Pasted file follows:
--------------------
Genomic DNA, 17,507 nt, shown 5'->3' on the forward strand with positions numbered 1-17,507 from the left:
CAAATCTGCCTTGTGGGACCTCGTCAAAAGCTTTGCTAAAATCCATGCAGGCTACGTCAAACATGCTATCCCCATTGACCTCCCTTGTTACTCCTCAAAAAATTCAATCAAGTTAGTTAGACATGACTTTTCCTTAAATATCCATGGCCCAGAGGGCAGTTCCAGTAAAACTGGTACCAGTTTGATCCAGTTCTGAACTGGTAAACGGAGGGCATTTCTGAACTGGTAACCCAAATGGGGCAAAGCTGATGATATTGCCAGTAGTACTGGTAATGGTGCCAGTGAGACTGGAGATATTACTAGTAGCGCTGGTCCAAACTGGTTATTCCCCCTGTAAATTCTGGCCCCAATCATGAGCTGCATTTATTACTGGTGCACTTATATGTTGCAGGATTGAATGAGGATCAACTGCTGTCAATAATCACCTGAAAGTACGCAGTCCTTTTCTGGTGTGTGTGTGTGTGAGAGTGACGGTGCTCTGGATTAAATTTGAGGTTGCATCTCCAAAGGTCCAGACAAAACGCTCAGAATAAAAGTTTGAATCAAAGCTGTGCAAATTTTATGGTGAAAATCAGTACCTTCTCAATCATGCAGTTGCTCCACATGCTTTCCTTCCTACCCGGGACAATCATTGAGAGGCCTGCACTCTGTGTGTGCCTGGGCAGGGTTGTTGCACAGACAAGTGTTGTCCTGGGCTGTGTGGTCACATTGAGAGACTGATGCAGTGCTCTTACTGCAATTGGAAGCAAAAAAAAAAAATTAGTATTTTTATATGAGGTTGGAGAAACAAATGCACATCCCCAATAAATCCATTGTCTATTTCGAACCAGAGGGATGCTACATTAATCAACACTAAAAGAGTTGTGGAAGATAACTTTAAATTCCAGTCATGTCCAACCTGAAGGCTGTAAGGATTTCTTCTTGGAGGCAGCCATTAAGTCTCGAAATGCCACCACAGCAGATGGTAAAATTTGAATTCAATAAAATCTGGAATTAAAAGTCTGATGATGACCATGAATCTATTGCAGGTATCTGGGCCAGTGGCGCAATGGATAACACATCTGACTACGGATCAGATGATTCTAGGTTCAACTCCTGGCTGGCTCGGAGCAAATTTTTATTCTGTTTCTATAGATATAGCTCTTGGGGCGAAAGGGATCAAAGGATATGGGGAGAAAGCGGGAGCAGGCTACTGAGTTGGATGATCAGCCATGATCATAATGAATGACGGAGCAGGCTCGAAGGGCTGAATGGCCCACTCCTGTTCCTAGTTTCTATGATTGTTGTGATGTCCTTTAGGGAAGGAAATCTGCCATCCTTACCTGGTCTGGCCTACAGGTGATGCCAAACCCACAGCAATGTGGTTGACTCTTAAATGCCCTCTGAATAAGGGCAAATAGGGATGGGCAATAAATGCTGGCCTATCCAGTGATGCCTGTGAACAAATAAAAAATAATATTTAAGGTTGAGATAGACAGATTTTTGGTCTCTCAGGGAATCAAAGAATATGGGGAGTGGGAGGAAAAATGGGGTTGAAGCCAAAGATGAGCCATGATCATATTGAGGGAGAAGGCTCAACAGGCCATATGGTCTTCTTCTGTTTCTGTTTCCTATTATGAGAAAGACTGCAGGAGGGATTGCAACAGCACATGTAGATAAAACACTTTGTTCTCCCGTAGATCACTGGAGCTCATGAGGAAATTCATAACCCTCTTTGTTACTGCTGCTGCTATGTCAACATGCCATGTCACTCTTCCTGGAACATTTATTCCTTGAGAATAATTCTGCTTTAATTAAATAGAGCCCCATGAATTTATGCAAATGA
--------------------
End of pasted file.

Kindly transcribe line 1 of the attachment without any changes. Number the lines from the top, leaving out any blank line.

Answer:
Genomic DNA, 17,507 nt, shown 5'->3' on the forward strand with positions numbered 1-17,507 from the left: